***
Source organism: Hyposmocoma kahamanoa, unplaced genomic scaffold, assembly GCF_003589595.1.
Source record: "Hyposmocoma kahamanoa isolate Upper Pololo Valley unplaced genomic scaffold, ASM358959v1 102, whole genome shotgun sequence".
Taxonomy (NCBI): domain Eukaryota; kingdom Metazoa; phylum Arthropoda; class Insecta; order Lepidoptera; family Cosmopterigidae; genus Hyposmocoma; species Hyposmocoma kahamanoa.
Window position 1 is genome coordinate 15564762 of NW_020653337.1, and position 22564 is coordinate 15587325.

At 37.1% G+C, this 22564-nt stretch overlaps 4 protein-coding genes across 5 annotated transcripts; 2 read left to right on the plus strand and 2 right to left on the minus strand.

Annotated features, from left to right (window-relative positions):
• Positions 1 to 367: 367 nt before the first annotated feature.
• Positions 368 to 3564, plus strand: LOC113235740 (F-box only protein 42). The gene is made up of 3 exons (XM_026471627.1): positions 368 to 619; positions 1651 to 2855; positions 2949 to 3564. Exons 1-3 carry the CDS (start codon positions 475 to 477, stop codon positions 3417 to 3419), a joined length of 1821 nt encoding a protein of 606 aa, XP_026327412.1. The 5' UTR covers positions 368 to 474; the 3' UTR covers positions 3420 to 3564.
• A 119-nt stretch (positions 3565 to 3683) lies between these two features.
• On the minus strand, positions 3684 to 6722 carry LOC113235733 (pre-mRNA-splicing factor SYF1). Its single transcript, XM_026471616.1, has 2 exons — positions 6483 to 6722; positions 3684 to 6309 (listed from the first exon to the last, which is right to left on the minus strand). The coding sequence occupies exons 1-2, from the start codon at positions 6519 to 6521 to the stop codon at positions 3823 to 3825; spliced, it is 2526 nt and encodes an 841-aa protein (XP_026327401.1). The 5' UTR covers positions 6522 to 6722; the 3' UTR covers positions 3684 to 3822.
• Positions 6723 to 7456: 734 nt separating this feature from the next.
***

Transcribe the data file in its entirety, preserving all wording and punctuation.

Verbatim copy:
Source organism: Hyposmocoma kahamanoa, unplaced genomic scaffold, assembly GCF_003589595.1.
Source record: "Hyposmocoma kahamanoa isolate Upper Pololo Valley unplaced genomic scaffold, ASM358959v1 102, whole genome shotgun sequence".
Taxonomy (NCBI): domain Eukaryota; kingdom Metazoa; phylum Arthropoda; class Insecta; order Lepidoptera; family Cosmopterigidae; genus Hyposmocoma; species Hyposmocoma kahamanoa.
Window position 1 is genome coordinate 15564762 of NW_020653337.1, and position 22564 is coordinate 15587325.

At 37.1% G+C, this 22564-nt stretch overlaps 4 protein-coding genes across 5 annotated transcripts; 2 read left to right on the plus strand and 2 right to left on the minus strand.

Annotated features, from left to right (window-relative positions):
• Positions 1 to 367: 367 nt before the first annotated feature.
• Positions 368 to 3564, plus strand: LOC113235740 (F-box only protein 42). The gene is made up of 3 exons (XM_026471627.1): positions 368 to 619; positions 1651 to 2855; positions 2949 to 3564. Exons 1-3 carry the CDS (start codon positions 475 to 477, stop codon positions 3417 to 3419), a joined length of 1821 nt encoding a protein of 606 aa, XP_026327412.1. The 5' UTR covers positions 368 to 474; the 3' UTR covers positions 3420 to 3564.
• A 119-nt stretch (positions 3565 to 3683) lies between these two features.
• On the minus strand, positions 3684 to 6722 carry LOC113235733 (pre-mRNA-splicing factor SYF1). Its single transcript, XM_026471616.1, has 2 exons — positions 6483 to 6722; positions 3684 to 6309 (listed from the first exon to the last, which is right to left on the minus strand). The coding sequence occupies exons 1-2, from the start codon at positions 6519 to 6521 to the stop codon at positions 3823 to 3825; spliced, it is 2526 nt and encodes an 841-aa protein (XP_026327401.1). The 5' UTR covers positions 6522 to 6722; the 3' UTR covers positions 3684 to 3822.
• Positions 6723 to 7456: 734 nt separating this feature from the next.